Illegal immigrants, motorists who stop to pick up day laborers, and government officials who “restrict” the enforcement of federal immigration laws could face punishment under a new bill a Republican state senator introduced this week.
Senate Bill 104 also would allow warrantless arrests of people when police have probable cause to believe they have committed “any public offenses” that make them eligible for deportation.
The language in Sen. Jeff Mullis’ bill mirrors much of what is already in legislation now pending in the Statehouse, including House Bill 87 and Senate Bill 40. And it includes provisions similar to those in Arizona’s tough new laws aimed at illegal immigrants.
Like Arizona’s law, for example, Mullis’ bill requires police to determine the immigration status of people they detain or arrest, if they reasonably suspect the person is in the country illegally. A federal judge halted that provision in Arizona’s law last year after the Obama administration argued it and other sections were pre-empted by federal law.
However, unlike the other immigration-related bills now pending in Georgia’s Legislature, Mullis’ bill requires all employers to start using a federal program aimed at verifying newly hired employees are eligible to work in the United States. The other bills include exemptions for small businesses and those that participate in federal guest worker programs.
This bill is also the first one this session to target day laborers and people who hire them.
Mullis issued a statement by e-mail on Friday in response to questions from The Atlanta Journal-Constitution.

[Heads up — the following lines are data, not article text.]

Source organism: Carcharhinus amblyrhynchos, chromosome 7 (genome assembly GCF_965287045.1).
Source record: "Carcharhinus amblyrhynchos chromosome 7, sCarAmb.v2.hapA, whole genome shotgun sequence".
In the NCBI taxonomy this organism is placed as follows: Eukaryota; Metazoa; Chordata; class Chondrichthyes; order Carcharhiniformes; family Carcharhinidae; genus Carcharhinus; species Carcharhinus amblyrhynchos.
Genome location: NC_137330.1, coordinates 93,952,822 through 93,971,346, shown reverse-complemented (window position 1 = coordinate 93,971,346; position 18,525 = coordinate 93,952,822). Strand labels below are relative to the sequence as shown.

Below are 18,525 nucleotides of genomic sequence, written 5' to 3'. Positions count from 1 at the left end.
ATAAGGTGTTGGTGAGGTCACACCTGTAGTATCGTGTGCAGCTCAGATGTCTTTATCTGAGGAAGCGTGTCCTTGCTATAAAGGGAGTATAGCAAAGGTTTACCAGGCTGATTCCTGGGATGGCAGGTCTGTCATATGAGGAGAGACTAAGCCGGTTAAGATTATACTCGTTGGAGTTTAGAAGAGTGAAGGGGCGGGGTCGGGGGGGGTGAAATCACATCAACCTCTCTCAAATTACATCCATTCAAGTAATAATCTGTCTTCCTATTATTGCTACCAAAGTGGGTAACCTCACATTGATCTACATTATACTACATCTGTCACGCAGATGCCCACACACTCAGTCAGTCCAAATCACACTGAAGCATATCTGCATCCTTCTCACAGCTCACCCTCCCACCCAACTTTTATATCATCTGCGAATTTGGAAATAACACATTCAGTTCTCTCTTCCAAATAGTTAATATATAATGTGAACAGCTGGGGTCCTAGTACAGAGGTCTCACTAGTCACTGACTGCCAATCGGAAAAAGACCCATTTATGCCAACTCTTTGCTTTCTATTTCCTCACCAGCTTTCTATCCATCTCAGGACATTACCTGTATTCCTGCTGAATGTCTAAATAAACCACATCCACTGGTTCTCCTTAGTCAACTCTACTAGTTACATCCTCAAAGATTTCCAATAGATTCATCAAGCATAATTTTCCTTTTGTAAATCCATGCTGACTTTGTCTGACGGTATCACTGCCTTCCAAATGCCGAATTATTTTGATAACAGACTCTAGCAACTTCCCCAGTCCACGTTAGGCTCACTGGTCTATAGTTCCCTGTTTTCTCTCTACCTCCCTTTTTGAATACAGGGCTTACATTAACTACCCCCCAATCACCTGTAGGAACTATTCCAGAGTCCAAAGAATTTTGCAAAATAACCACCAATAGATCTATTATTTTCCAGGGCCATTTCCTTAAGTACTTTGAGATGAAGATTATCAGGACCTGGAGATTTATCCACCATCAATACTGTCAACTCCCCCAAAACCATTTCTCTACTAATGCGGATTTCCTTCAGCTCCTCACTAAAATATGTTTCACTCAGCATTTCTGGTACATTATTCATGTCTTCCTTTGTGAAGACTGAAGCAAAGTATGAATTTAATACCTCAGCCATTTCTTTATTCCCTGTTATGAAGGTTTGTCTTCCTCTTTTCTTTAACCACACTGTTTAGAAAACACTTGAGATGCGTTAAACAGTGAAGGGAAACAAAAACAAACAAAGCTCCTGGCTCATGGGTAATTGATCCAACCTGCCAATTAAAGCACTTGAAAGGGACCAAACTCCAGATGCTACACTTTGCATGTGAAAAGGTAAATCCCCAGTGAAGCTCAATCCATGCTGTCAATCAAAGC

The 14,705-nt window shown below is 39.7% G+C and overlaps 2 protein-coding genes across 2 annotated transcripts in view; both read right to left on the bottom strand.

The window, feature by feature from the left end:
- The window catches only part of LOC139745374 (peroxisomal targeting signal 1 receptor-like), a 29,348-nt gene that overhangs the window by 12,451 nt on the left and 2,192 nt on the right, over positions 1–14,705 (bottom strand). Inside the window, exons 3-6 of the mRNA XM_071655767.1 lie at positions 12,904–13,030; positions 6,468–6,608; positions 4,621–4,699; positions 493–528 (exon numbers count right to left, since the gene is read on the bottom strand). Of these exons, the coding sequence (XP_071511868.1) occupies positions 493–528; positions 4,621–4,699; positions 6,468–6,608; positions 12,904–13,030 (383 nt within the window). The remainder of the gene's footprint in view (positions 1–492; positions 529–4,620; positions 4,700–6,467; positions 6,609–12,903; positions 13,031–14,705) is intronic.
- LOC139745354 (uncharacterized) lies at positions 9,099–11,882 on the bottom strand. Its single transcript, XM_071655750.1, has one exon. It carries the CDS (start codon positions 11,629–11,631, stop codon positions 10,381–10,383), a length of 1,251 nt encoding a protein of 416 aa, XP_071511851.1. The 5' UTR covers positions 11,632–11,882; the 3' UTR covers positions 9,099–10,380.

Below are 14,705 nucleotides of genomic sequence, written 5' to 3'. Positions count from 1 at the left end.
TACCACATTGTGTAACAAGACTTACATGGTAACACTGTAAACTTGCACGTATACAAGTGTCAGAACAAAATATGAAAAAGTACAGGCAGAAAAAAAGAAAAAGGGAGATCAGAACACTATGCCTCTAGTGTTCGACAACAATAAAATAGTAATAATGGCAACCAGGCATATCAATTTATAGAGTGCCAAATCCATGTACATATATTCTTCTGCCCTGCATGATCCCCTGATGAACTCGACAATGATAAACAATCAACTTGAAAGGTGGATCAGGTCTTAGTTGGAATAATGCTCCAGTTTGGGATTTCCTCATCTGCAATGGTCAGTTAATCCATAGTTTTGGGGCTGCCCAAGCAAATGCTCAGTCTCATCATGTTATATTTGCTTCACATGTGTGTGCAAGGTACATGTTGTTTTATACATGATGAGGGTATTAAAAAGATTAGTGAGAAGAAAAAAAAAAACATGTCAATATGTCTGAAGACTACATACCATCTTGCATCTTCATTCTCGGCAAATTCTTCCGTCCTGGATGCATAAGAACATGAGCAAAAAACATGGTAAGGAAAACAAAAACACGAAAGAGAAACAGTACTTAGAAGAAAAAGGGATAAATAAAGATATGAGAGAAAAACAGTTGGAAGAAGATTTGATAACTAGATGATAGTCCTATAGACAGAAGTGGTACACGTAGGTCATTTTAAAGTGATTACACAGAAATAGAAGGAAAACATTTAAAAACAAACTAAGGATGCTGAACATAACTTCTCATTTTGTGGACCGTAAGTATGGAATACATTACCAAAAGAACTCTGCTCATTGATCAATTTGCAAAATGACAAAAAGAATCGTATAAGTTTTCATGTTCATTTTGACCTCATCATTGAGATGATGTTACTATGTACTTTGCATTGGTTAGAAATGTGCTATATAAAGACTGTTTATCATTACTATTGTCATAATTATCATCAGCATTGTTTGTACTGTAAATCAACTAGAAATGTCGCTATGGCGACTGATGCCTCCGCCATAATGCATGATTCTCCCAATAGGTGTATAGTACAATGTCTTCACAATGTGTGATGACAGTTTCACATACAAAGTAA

“My bill is designed to make sure all options are on the table as we go forward with working on comprehensive reform legislation,” the Chickamauga Republican wrote.
Among other things, Mullis’ bill bans day laborers who are seeking work from getting into vehicles that are stopped and blocking traffic. It also punishes the motorists in that same scenario and bans illegal immigrants from soliciting work in public places. A national organization that represents day laborers called that legislation unconstitutional.
"SB 104 with its anti-day labor section, in particular, is an unwise, unjust and unconstitutional proposal that will be very costly for Georgia taxpayers to defend in court should it be signed into law,” said Chris Newman, legal director of the Los Angeles-based National Day Laborer Organizing Network. “Federal courts have been very clear in striking down laws on First Amendment grounds that intend to criminalize the act of seeking work in public."
Adelina Nicholls, executive director of the Georgia Latino Alliance for Human Rights, said Friday that Mullis' bill will "take us down a legal slippery slope, and it would assure a tremendous negative impact on Georgia's economy and people."
Mullis’ bill also would allow people to sue a local or state government official who “adopts or implements a policy that limits or restricts the enforcement of federal immigration laws.” Successful plaintiffs could recover their court costs and attorney fees, and government agencies could face daily fines of between $1,000 and $5,000.
Officials with the Georgia Municipal Association and the Association County Commissioners of Georgia said Friday they are concerned about that provision and a similar one in HB 87.